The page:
Standard of Review
Because the FAA applies, federal law determines whether the dispute is arbitrable. In re Gardner Zemke Co., 978 S.W.2d 624, 626-27 (Tex.App.-El Paso 1998, orig. proceeding). Under federal law, the trial court is responsible for determining two issues: (1) whether a party can be compelled to arbitrate under the contract, and (2) what issues a party agreed to arbitrate. Executone Info. Sys., Inc. v. Davis, 26 F.3d 1314, 1321 (5th Cir.1994). Under the FAA, any doubts as to whether claims fall within the scope of an agreement must be resolved in favor of arbitration. Prudential Sec. Inc. v. Marshall, 909 S.W.2d 896, 899 (Tex.1995).
We review de novo a trial court's confirmation of an arbitration award. Thomas James Assocs., 1 S.W.3d at 320. However, because the trial court filed no findings of fact and conclusions of law, we presume it found any disputed fact issues in a manner necessary to support its judgment, and we affirm the judgment on any valid legal theory supported by the pleadings and evidence. Harlandale Indep. Sch. Dist. v. Cornyn, 25 S.W.3d 328, 331 (Tex.App.-Austin 2000, pet. denied). Additionally, like the trial court, we give strong deference to the arbitrator with respect to issues properly left to the arbitrator's resolution. See Babcock & Wilcox Co. v. PMAC, Ltd., 863 S.W.2d 225, 229 (Tex.App.-Houston [14th Dist.] 1993, writ denied).
Jurisdiction of Arbitrator
In its first two issues, ART complains the trial court erred in implicitly finding the arbitrator had jurisdiction over some of JDN's claims and in allowing the arbitrator to determine his own jurisdiction. ART contends the arbitrator did not have jurisdiction to hear some of JDN's claims because, with respect to those claims, JDN did not make a written demand for additional funds or have ART approve the additional work. Therefore, ART contends, a “dispute” or “claim” did not exist between the parties as to those issues, as required by the arbitration agreement. Thus, as to these additional matters, a contractual prerequisite to ART's obligation to arbitrate did not exist. The parties do not dispute the validity of the arbitration clause in the contract; rather, they dispute the scope of the clause and what issues properly fall within its purview.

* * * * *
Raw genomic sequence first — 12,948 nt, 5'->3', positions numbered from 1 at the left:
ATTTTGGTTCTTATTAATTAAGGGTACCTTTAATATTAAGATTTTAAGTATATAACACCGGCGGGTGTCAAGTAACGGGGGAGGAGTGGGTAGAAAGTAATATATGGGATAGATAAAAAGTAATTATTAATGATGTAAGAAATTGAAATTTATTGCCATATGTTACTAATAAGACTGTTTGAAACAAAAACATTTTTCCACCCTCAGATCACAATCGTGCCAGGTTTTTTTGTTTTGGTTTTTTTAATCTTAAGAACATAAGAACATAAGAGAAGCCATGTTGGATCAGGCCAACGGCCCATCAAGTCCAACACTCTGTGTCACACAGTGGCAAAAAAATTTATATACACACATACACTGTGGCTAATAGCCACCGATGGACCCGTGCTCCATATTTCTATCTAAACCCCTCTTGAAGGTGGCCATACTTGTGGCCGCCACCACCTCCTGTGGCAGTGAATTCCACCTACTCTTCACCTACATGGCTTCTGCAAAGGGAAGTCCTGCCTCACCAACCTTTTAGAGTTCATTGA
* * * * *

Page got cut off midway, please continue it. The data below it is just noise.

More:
We agree with the abstract statement that an arbitrator may not determine his or her own jurisdiction. See Smith Barney Shearson, Inc. v. Boone, 47 F.3d 750, 752 (5th Cir.1995). Whether a party may be compelled to arbitrate a particular issue is a question of contract interpretation; thus, it is a question for a court to decide. Babcock & Wilcox, 863 S.W.2d at 229-30. However, if a court determines the parties have an obligation to submit the subject matter of a dispute to arbitration, “procedural” questions concerning the dispute and bearing on its final disposition are left to the arbitrator. John Wiley & Sons v. Livingston, 376 U.S. 543, 557, 84 S.Ct. 909, 11 L.Ed.2d 898 (1964). Such procedural questions include whether any contractually-based prerequisites to arbitration have been satisfied, at least when such issues are intertwined with the underlying facts of the dispute. Del E. Webb Constr. v. Richardson Hosp. Auth., 823 F.2d 145, 149 (5th Cir.1987).
An arbitrator's jurisdiction is defined by the parties' contract. Executone Info. Sys., 26 F.3d at 1323. A broad arbitration clause, purporting to cover all claims, disputes, and other matters relating to the contract or its breach, creates a presumption of arbitrability. Lost Creek, 827 S.W.2d at 105. In this case, the arbitration clause agreed to by ART and JDN reads: